Cemetery Junction - Review


After the ingenious ideas and uneven execution of "The Invention of Lying," Ricky Gervais (writing and directing with longtime partner Stephen Merchant) retreats back to a more basic narrative for "Cemetery Junction" -- so basic, in fact, that their nostalgic coming-of-age dramedy all but drowns in cliches. It's a strange hybrid of a film, boasting loudmouth boorishness instead of wit, and fortune-cookie schmaltz instead of heart, and despite above-average acting, it seems destined for marginal homevid after being dumped on a single screen in Glendale, Calif. Sony release had a modest spring run in the U.K.

Taking place in the titular lower-class Reading 'burb during the summer of 1973, the film is not short on period-appropriate flavor and evocative local details. What it is short on, however, is a compelling throughline for its three twentysomething characters, all listless local kids with pungent vocabularies and less-than-sterling ambitions.


Bruce (Tom Hughes) is a leather-jacketed Richard Ashcroft lookalike with a violent streak and a dysfunctional home; Snork (Jack Doolan) is pudgy and malaprop-prone, ignoring the sweet girl at the local diner as he fruitlessly pursues hotties in pubs; and Freddie (Christian Cooke), protagonist by default, aspires to upper-middle-class respectability, taking a job as a life insurance salesman and listening to classical music in an attempt to better himself.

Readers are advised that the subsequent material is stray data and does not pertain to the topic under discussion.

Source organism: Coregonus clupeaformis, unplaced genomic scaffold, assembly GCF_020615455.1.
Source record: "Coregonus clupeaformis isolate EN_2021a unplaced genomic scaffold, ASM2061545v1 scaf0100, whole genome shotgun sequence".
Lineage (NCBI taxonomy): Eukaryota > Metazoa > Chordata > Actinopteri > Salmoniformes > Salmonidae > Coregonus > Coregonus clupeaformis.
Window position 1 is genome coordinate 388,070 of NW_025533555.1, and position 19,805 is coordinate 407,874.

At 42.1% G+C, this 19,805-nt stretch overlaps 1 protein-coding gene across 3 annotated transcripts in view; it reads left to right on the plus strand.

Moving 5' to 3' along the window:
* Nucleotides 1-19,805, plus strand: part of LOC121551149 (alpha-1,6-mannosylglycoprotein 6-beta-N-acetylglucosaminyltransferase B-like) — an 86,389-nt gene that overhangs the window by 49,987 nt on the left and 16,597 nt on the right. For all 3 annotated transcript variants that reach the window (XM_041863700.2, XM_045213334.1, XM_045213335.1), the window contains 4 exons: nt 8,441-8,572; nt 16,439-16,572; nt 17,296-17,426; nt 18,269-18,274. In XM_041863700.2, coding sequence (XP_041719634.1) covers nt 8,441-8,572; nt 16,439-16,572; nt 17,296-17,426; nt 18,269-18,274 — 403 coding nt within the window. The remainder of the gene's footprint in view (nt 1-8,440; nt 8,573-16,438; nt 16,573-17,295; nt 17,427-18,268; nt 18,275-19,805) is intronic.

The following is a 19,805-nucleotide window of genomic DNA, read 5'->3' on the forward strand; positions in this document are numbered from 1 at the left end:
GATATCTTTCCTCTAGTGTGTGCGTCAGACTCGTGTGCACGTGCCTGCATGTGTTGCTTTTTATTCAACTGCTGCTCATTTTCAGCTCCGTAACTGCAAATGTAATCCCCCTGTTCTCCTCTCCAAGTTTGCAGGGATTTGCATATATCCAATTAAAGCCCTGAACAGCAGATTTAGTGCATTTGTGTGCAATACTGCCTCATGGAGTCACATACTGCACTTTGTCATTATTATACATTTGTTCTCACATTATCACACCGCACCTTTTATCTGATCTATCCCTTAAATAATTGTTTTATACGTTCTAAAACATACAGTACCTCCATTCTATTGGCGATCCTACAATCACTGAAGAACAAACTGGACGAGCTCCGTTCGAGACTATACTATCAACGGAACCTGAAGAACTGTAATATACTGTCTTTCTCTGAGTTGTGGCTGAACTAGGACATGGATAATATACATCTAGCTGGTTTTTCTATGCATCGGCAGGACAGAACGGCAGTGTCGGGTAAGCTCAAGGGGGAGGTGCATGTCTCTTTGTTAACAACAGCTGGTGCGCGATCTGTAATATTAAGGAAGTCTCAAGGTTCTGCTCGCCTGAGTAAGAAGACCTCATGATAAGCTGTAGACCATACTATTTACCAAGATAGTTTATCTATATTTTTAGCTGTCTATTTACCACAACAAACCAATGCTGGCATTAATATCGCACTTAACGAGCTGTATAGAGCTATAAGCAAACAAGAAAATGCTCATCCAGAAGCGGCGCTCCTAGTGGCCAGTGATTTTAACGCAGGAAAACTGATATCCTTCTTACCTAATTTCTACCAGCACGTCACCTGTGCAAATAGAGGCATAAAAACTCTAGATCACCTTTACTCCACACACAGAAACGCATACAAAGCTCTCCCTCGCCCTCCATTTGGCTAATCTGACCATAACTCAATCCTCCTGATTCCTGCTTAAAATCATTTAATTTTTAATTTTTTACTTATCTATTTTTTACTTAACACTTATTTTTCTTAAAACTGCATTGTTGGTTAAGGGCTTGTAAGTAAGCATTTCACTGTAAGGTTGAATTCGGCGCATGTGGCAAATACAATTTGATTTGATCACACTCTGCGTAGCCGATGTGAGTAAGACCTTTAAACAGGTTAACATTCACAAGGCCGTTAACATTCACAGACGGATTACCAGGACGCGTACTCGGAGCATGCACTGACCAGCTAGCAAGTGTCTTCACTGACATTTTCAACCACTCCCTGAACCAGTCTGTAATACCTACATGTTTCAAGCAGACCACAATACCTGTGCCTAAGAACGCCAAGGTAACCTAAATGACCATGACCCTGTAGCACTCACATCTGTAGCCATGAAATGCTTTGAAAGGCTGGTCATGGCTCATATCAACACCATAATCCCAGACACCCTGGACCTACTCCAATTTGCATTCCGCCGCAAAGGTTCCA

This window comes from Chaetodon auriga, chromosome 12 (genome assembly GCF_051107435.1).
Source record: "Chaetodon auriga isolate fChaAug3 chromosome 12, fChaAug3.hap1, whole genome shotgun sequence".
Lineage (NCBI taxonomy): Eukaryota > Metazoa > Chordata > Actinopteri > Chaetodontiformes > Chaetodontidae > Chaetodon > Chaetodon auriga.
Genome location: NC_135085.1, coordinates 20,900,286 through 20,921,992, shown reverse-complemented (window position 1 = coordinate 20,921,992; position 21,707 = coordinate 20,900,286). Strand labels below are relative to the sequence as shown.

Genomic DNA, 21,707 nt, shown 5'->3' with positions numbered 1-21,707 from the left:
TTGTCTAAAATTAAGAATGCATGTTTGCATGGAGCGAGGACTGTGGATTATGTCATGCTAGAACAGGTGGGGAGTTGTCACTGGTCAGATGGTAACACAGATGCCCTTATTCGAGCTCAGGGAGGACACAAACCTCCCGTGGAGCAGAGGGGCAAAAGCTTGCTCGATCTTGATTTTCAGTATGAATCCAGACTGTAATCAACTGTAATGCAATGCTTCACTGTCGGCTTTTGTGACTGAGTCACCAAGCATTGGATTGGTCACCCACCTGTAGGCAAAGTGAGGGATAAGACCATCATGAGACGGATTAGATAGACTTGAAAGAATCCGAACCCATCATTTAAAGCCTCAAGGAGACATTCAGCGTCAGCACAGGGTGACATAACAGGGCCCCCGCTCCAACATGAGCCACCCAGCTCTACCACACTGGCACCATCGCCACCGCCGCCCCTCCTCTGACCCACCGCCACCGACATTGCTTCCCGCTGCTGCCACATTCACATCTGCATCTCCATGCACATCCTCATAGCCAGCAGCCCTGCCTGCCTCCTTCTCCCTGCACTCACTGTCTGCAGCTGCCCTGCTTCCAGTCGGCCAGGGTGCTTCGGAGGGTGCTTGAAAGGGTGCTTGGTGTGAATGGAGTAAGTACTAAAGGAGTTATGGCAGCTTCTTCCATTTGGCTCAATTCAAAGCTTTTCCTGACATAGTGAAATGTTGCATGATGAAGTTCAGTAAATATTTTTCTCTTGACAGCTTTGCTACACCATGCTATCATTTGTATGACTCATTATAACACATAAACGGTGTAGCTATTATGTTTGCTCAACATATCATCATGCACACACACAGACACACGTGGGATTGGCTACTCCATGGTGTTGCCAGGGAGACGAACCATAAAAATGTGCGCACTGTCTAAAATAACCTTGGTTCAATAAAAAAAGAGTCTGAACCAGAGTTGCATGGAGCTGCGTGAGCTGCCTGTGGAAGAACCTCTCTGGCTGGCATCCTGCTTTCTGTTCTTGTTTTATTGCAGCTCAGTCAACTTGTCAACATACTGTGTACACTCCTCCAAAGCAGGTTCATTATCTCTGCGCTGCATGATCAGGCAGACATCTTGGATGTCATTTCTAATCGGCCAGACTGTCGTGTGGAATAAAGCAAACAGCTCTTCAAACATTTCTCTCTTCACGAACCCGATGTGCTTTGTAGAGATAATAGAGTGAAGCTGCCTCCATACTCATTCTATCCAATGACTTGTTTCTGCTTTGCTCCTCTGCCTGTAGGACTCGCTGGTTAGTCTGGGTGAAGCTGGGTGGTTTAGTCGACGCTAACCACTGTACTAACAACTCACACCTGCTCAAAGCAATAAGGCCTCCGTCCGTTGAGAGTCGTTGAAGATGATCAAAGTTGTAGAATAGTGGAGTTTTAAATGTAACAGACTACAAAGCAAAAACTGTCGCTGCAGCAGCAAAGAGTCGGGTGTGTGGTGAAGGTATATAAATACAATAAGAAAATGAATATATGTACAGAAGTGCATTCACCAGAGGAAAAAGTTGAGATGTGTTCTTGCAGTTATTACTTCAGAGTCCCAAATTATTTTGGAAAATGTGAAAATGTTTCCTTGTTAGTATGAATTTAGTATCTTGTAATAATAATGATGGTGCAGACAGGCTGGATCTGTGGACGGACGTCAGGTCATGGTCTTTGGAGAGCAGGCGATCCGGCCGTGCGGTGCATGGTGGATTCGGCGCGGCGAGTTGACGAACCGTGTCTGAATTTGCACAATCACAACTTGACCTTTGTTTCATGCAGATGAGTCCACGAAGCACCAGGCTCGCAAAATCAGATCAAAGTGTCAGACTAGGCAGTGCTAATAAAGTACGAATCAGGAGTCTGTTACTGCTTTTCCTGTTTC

Freddie's job brings him under the questionable tutelage of the insurance company's menacing chairman (Ralph Fiennes) and oily second-in-command (Matthew Goode, who might as well have worn a black hat and a handlebar mustache). It also reintroduces him to his childhood crush, Julie (Felicity Jones), a free-spirited dreamer who is the chairman's daughter and, rather inexplicably, the second-in-command's fiance.


These various plot strands all resolve themselves tidily over the course of the film, but due to the rigidity of the formulas by which they're written, there's close to zero narrative momentum. Important life events seem to merely happen to these boys while they're busy drinking and fighting away their time, and these events arrive in such laughably hackneyed forms (fateful trains that need to be caught; sudden revelations that Change Everything; musical performances in which the schlub becomes a star and the uptight crowd slowly starts clapping in time) that they're hard to take seriously.


Gervais appears periodically as Freddie's slovenly father, and he manages to fleetingly evoke the distinctive theater of cruelty he and Merchant honed so brilliantly on "The Office" and "Extras." The problem is that these sequences -- in which people say uncomfortable, pigheaded things -- are wildly at odds with the film's sledgehammer moralizing and trite truisms. When the phrase "Throw your heart out in front of you, then run to catch it" is spoken with a completely straight face (twice!), the nasty cracks about gays and starving Ethiopians sandwiched in between just come across as off-putting and mean.


Incidental dialogue from the film's barroom banter does sometimes ring true, however, and the cast is skillful all around; Hughes and Jones are both standouts, and Emily Watson has an effective small part as a quietly rebellious housewife. Remi Adefarasin's photography is smart and lively, and the production design is conscientious in evoking the early-'70s setting.


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